OKLAHOMA CITY (AP) — Federal relief aid and reopening Oklahoma businesses shuttered to slow down the spread of the coronavirus could potentially offset the steep economic impact of the pandemic, state lawmakers said.
The Oklahoma Tax Commission projected earlier this month that the state is slated to have $1.366 billion less to spend in fiscal 2021 than it had the previous year, based on analysis of current trends in revenue streams such as oil and gas production, tax collections and sales, and payroll tax receipts.
Fiscal 2021 begins July 1, giving lawmakers a few weeks in this year’s abbreviated legislative session to create and agree on a spending plan, The Journal Record reported Thursday.
For Republican Senate President Pro Tempore Greg Treat, figuring out how the $1.25 billion Oklahoma received through the federal coronavirus aid bill can help state agencies is a priority.
But the bill mandates the money is not to be used to fill budget holes unrelated to the state’s pandemic response.
“That’s one of the things that hasn’t really been considered yet. Where does that money go and how does it offset any loss of revenue?” Treat said. “What we need on that from a state legislator’s perspective is transparency. We need to make sure the public knows where those monies are going and how they are being utilized.”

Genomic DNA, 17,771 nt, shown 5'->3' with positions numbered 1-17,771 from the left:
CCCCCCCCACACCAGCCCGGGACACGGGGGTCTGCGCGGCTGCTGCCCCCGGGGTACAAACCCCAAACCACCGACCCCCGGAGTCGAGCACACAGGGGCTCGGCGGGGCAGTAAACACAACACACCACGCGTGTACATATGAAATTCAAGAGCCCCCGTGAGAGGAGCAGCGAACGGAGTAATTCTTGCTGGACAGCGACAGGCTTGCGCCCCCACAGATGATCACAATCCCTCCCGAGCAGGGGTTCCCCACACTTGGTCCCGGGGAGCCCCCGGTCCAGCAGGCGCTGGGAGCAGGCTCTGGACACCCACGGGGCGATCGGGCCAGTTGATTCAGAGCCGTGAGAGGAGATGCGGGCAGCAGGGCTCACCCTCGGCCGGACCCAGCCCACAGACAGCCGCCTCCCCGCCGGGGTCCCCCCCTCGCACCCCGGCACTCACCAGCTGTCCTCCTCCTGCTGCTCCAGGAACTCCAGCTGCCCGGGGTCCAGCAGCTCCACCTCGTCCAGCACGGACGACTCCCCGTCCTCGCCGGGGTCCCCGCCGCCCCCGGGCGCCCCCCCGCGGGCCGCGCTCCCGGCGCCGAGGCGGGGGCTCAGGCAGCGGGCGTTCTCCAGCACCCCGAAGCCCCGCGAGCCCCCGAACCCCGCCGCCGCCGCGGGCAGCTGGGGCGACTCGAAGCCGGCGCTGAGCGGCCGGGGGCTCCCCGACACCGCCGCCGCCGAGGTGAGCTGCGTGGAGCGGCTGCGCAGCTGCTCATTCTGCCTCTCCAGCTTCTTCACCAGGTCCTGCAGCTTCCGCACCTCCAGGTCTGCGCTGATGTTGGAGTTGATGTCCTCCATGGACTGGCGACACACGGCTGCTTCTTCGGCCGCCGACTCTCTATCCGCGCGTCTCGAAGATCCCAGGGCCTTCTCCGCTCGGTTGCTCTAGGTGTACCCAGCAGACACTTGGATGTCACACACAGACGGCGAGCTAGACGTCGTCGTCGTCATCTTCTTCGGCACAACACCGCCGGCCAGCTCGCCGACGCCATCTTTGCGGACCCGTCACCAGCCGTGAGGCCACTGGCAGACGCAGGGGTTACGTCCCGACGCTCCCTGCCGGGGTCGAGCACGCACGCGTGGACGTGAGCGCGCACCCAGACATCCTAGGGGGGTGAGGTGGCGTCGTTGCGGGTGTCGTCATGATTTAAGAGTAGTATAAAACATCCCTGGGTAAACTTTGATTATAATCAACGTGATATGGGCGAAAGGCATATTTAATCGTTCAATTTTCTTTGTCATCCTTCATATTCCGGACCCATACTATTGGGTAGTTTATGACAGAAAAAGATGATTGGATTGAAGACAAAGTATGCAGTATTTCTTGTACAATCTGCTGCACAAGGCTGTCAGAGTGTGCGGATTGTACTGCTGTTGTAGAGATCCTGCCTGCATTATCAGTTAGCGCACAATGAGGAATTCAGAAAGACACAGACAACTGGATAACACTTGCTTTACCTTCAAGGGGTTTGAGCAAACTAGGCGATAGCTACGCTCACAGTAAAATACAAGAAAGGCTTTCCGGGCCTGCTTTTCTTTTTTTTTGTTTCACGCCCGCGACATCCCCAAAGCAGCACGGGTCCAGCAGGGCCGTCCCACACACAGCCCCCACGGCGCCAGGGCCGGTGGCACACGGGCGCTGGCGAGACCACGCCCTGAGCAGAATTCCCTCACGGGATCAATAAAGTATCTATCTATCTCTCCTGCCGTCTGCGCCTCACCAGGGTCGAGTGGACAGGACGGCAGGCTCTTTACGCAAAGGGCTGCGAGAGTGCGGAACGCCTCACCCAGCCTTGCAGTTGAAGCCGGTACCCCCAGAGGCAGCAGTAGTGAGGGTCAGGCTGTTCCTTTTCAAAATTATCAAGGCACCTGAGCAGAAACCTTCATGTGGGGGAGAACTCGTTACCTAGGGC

Chief financial officers of state agencies were instructed to document pandemic expenses, Republican Gov. Kevin Stitt said Thursday. Money spent on overtime, computers for people to work at home, personal protective equipment and other virus-related expenses are reimbursable.
Budget Secretary Mike Mazzei said the revenue projections are based on economic data analysis, which examines unemployment levels and steep declines in oil and gas prices.
“We believe these apolitical revenue revisions should be taken very seriously,” Mazzei added.
Meanwhile, Republican Senate Appropriations Chairman Roger Thompson along with Treat and other lawmakers are optimistic that income tax receipts that have been down by 25% and sales taxes down by 12% should rebound as the state’s economy begins to reopen.
“I think we’ll have some tough decisions moving forward, but I don’t think it will be as dire as that $1.3 billion number,” Thompson said.